“Leaders from across the Jewish communal landscape are experiencing a dramatic rise in issues related to mental health,” says OU Managing Director of Community Engagement Rabbi Yaakov Glasser. “While treatment remains the domain of mental health professionals, a broader understanding of the related issues empowers community leaders to support their constituents in their personal challenges, and more effectively connect individuals with the help that they need. The Women’s Initiative convened leaders from many different contexts of institutional life, creating a community of devoted professionals who can work together in elevating the health and well-being of our broader community.”

This year’s cohort of 33 women explored common psychological issues; counseling skills such as effective listening, confidentiality and building trust; understanding family systems and the impact of troubled relationships; providing support and calming crises; gathering the necessary information to identify when to refer to professionals; an introduction to common diagnoses including anxiety, depression, OCD and ADHD; the impact of traumatic events; and issues related to adolescence. 

Debra Green of Far Rockaway, New York is a Judaic Studies teacher and 12th grade advisor at SKA (Stella K. Abraham) High School for Girls, a kallah teacher, and a helpline advocate at Ani Ledodi, a referral helpline that addresses concerns regarding intimacy and women’s health. In her almost three decades as an educator, she has been the first point of contact for people of all ages dealing with mental health challenges. She says the fellowship was absolutely vital to her leadership roles, and she would participate again in a heartbeat. Beyond the scope of information she acquired, the experience inspired her to continue learning more on the topic. She also greatly valued the opportunity to refine her listening skills, among others.

“For community leaders to offer a safe place for people to discuss their problems, people need to feel that we are empathetic,” she says. “We may not have all the answers, but we can guide people onward and be that listener for people to come to, to talk. I know I’ve been a good listener already, but now I think I can hone in on being more open to hearing and understanding.”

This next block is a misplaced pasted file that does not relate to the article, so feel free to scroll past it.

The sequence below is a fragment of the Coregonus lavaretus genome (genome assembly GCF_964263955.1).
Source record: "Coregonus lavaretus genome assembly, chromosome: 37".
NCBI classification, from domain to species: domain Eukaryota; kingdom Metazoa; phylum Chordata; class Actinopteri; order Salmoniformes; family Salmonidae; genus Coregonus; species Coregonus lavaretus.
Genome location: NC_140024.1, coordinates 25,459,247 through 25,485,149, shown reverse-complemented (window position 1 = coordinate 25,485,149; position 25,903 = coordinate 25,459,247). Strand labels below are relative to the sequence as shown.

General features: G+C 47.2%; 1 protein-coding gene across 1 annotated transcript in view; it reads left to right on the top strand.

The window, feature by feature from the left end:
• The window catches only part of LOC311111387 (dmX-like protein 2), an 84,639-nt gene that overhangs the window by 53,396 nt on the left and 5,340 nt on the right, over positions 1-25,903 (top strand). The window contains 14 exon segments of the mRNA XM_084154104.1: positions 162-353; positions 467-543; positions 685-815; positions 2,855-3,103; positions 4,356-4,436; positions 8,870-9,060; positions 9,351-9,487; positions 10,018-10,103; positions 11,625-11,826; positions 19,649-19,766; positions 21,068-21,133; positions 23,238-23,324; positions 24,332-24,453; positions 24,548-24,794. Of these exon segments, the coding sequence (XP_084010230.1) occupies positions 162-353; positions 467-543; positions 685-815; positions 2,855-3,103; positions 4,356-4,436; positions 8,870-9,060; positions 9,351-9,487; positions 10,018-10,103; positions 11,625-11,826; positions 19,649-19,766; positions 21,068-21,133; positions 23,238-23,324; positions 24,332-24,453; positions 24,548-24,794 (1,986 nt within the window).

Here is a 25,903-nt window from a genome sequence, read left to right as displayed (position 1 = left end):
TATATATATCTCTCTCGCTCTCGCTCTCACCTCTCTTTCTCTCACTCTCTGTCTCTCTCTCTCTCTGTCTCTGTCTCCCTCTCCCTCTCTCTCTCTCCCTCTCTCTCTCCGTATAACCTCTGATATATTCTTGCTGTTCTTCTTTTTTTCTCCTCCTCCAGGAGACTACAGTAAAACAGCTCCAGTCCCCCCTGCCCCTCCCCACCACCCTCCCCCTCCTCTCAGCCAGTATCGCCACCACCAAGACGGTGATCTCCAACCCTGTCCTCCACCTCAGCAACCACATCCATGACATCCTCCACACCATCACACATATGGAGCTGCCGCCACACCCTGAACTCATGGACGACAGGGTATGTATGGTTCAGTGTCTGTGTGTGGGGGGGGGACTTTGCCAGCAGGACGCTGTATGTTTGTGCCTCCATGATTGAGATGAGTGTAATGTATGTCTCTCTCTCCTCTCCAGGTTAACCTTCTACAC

Each week, the fellows attended a two-hour, virtual course taught by licensed clinical social workers, therapists, psychologists and psychotherapists – many of whom are university professors and directors of mental health programs who also serve as rebbetzins in their communities. Following an hour-long presentation on a mental health-related subject, the professionals moderated small group discussions unpacking the presentation or tackling issues relevant to their respective communities.

Rebbetzin Dr. Jessica Kalmar was a fellowship program facilitator and seminar presenter both in 2022 and 2023. As rebbetzin of Anshei Sfard Kehillat Torah (ASKT) in Milwaukee, Wisconsin, she knows firsthand what it’s like to serve as the first point of contact for those seeking help for mental health challenges. As an associate professor of psychology, a psychology laboratory director and an honors program coordinator at Wisconsin’s Lakeland University, she also understands how communal professionals without any background or training in mental health may feel ill-equipped when presented with constituents’ concerns.